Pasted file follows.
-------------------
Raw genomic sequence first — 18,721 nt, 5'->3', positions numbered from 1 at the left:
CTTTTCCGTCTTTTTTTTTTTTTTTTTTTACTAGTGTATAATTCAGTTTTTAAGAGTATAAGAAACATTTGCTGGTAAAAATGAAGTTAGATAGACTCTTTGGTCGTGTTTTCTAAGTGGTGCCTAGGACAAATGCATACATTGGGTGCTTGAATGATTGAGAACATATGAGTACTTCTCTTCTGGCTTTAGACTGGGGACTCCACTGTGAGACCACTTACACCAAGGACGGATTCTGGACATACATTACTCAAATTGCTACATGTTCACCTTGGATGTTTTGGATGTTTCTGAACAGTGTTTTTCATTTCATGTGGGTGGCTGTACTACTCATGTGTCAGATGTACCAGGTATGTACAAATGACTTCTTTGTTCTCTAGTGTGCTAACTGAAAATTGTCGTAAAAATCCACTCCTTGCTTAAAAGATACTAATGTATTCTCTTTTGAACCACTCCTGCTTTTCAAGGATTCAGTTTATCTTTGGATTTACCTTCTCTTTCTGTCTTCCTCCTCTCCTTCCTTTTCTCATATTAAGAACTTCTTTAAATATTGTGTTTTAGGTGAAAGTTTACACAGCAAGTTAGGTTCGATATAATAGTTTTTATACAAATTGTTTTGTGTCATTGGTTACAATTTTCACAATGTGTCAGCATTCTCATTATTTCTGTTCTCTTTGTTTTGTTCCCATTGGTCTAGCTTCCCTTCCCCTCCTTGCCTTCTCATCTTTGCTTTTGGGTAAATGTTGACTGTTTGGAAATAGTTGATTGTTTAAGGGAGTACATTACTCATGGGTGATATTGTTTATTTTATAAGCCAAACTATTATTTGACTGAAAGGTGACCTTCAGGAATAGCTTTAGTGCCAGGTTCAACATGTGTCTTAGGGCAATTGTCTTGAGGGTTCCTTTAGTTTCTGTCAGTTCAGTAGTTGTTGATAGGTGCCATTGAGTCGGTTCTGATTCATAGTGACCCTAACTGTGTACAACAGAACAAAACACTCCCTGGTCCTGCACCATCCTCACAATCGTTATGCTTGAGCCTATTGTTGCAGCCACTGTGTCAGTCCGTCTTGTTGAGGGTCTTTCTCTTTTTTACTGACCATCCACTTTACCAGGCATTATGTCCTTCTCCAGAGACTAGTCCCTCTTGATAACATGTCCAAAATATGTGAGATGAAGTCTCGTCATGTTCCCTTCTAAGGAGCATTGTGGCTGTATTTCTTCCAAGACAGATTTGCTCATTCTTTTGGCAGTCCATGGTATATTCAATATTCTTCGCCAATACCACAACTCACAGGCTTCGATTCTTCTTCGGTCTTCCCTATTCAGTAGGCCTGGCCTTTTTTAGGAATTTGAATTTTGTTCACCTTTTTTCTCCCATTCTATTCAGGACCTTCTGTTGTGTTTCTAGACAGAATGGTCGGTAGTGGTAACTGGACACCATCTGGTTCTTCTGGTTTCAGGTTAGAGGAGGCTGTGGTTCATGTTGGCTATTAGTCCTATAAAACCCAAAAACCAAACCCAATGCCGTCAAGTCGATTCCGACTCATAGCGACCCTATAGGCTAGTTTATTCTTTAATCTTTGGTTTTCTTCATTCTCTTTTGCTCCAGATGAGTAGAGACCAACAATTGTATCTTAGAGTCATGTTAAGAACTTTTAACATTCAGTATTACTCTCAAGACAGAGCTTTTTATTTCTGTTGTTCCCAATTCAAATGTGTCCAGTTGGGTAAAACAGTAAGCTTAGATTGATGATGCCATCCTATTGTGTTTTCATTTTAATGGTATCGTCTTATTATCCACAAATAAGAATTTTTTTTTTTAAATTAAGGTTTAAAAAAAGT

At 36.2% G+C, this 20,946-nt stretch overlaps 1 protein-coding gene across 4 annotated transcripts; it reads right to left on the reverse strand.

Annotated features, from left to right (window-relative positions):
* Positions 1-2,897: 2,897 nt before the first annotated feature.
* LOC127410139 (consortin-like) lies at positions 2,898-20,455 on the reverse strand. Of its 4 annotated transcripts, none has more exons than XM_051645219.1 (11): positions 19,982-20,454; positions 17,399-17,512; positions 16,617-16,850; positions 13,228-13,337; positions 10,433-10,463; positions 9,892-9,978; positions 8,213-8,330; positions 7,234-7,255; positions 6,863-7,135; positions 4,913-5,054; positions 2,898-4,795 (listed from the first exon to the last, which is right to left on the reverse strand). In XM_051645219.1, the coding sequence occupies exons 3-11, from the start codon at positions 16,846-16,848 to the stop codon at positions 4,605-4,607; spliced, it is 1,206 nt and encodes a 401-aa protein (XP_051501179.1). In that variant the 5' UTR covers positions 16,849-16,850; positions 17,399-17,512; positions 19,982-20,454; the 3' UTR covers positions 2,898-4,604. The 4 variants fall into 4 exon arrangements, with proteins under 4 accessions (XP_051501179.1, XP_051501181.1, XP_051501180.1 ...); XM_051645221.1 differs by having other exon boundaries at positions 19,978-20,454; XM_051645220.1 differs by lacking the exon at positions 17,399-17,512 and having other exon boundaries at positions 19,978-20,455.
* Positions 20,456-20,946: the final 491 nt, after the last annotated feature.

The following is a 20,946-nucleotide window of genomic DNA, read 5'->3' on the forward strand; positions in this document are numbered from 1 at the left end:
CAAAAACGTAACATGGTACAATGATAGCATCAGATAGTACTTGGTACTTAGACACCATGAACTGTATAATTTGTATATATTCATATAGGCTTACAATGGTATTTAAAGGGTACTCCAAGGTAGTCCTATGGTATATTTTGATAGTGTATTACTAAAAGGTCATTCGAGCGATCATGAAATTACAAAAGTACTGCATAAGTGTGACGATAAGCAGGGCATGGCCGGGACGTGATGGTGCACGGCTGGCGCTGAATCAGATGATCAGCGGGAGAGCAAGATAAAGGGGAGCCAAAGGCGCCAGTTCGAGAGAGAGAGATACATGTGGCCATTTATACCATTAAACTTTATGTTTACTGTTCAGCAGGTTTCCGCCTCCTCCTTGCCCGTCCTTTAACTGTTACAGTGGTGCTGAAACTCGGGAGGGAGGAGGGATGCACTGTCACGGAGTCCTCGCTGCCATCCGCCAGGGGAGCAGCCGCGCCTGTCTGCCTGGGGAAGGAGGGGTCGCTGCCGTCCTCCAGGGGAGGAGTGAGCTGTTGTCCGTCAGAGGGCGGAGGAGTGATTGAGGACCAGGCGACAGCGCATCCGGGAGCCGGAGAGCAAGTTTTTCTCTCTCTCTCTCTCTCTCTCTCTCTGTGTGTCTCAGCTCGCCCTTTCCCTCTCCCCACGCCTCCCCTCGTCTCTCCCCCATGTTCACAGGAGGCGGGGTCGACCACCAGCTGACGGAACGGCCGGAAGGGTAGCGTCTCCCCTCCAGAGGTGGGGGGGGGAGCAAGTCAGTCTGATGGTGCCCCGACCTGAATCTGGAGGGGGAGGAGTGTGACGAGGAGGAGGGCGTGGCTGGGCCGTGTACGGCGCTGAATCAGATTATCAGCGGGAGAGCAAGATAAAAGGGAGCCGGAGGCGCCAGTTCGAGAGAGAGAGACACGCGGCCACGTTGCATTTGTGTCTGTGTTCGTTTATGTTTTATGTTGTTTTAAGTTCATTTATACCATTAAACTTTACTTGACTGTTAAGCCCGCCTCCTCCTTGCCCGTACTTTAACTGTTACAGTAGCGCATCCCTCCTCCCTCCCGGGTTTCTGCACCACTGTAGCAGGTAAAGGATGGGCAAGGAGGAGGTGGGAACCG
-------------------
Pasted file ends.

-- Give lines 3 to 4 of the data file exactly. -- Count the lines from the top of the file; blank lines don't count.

At 36.2% G+C, this 20,946-nt stretch overlaps 1 protein-coding gene across 4 annotated transcripts; it reads right to left on the reverse strand.

Annotated features, from left to right (window-relative positions):